The entire state of Virginia is rich in natural beauty, but the splendor gets kicked up a few notches when one enters the spectacular Shenandoah national park. . This natural wonder is a delight for the senses, and there is so much to see and do that visitors find themselves returning year after year.
Located a scant 75 miles from the hustle and bustle of Washington, D.C., Shenandoah national park could not be further removed from the stresses of political life. Driving along the beautiful Skyline Drive, visitors on their way to the park can leave those daily stresses behind them and commune with nature. From fish filled streams and secluded campsites to spectacular vistas and well maintained hiking trails, Shenandoah national park is a delight for any nature lover.
Any time of year is a great time to visit Shenandoah national park, but the fall season is particularly beautiful. The magnificent autumn colors are on full display here, and leaf peepers from throughout the country make the annual trek to this beautiful park.
Those hiking through the park in the fall season will have plenty of chances to see those beautiful autumn leaves. The park is home to move than 500 miles of hiking trails, including 101 miles of the Appalachian Trail which passes through the park. Better still many of the trails can be accessed right from Skyline Drive, making it easy to get in a day hike or overnight trek.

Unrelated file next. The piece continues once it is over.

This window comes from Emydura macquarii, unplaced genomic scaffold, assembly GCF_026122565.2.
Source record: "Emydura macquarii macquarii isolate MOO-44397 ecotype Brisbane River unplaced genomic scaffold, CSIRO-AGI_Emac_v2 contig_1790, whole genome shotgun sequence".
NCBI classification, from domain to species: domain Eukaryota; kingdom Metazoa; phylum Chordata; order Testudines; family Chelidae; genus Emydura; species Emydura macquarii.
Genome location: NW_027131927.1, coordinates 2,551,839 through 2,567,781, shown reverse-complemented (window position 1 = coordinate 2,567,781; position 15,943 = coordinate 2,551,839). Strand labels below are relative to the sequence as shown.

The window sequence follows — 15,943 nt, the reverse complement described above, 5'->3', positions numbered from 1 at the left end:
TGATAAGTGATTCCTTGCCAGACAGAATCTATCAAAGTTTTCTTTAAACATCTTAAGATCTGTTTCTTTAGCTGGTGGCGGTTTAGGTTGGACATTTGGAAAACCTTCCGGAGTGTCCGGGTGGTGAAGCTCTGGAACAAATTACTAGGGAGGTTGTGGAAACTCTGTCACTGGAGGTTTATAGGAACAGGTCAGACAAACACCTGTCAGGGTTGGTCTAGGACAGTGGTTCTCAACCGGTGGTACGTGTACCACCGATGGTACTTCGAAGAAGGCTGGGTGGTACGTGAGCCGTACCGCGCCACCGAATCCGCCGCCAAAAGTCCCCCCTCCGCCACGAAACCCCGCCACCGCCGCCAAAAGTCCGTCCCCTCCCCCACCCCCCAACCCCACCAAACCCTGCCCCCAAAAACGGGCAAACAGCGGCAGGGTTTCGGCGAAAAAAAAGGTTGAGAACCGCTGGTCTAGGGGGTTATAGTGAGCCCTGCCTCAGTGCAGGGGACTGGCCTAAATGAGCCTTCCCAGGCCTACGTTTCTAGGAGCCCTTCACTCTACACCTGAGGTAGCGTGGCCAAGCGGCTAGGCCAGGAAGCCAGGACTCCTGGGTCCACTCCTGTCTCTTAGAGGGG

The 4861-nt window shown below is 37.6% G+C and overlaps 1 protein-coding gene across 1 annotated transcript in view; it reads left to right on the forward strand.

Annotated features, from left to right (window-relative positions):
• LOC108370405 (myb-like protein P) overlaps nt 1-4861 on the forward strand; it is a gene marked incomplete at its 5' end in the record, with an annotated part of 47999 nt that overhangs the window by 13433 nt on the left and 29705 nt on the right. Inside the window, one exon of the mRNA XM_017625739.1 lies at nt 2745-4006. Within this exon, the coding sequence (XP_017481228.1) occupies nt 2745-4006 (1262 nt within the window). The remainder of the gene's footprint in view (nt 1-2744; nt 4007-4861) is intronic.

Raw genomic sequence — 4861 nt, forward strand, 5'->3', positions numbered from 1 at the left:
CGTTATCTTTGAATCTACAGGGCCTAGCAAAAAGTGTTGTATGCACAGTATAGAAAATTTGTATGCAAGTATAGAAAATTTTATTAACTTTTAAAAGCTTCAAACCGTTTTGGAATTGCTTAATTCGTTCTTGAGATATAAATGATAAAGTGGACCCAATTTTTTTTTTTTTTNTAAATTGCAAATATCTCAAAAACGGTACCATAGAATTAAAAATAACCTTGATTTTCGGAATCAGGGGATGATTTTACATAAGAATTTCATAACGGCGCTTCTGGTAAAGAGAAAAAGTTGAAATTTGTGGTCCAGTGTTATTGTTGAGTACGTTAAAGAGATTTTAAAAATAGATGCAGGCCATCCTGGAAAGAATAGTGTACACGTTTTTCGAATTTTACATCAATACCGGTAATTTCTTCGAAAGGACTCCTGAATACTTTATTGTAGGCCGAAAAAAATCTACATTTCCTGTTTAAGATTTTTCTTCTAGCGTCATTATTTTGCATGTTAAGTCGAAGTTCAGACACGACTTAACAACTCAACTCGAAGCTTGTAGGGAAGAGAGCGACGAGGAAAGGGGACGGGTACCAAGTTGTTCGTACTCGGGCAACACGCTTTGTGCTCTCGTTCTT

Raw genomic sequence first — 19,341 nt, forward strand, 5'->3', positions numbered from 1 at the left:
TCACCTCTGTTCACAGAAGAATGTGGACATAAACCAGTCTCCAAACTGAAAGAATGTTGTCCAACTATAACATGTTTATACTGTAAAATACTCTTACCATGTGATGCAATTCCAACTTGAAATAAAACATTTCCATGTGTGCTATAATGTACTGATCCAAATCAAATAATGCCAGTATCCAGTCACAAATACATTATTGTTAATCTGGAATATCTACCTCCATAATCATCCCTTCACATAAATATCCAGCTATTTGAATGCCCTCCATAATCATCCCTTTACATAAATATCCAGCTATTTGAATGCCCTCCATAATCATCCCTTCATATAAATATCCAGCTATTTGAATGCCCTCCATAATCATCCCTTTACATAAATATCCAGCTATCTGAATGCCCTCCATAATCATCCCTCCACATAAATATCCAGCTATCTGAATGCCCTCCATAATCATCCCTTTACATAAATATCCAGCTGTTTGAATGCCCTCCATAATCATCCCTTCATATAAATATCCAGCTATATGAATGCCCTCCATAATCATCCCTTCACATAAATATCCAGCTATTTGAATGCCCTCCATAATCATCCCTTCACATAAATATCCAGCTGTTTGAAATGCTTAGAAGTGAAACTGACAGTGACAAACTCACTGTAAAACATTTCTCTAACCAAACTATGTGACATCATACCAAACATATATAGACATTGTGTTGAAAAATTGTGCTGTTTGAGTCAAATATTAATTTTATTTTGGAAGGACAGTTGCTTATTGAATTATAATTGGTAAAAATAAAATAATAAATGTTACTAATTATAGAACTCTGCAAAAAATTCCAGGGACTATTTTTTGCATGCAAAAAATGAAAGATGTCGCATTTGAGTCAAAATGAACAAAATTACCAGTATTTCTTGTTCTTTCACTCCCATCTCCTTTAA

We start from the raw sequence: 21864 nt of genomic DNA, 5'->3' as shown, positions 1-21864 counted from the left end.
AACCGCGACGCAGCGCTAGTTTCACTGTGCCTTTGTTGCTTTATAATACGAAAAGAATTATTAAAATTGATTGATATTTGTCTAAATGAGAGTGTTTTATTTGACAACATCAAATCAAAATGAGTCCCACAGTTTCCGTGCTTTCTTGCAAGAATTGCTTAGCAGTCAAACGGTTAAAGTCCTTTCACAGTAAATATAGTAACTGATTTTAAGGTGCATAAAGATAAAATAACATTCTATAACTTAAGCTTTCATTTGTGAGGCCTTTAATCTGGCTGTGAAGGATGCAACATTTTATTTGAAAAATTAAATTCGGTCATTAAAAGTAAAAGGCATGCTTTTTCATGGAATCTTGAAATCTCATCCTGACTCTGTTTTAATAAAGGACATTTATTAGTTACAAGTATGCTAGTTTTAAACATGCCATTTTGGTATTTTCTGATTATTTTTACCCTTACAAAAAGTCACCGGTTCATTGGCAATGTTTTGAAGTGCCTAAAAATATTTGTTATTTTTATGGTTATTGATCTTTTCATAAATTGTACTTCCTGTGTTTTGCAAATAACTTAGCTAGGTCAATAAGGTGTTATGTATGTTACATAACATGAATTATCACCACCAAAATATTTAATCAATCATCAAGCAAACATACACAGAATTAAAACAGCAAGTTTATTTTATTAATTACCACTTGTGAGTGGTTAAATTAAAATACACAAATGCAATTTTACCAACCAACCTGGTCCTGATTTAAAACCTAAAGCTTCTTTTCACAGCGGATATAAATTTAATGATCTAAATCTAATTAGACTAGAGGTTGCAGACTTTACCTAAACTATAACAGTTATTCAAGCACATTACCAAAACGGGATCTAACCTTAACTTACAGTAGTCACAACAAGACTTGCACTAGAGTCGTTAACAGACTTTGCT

There are many short trails throughout the park that are perfect for beginning hikers or those with limited time in the park. The rewards of these short hikes are many, including spectacular waterfalls and panoramic vistas.
Of course there are plenty of opportunities for longer hikes as well, and seasoned hikers may even want to try hiking all 101 miles of the park’s section of the Appalachian Trail. There are many rugged trails perfect for experienced hikers, as well as those easy trails for the less adventurous.
Visitors whose idea of a great adventure is catching the perfect fish can head to one of the many waterways that run throughout Shenandoah national park. These mountain streams are home to many different varieties of game fish, including eastern brook trout and others. Anglers hoping to catch the big one should be aware that fishing regulations within the park are strictly enforced, so they are advised to stop by the park office prior to heading out.
Hikers and fishermen who want to spend a bit more time on their favorite pursuits may want to check out the many camping opportunities within Shenandoah national park. There are four campgrounds in the park – Mathews Arm at the 22.1 mile mark, Big Meadow at mile 51.2, Lewis Mountain at the 57.5 mile mark and Loft Mountain at mile 79.5. Those who plan to camp should contact the park to make reservations and get the information they will need for their stay.
Those who want to sleep off the beaten path will find plenty of opportunities for backcountry camping as well, but it is important for those adventurous types to be prepared. Free permits are available from the park, and they are required for backcountry camping.
With so much to see and do it is no wonder Shenandoah national park has become such a popular destination for those around the country and around the world. From camping and backpacking to day hikes and fishing trips, there is plenty of fun for the entire family.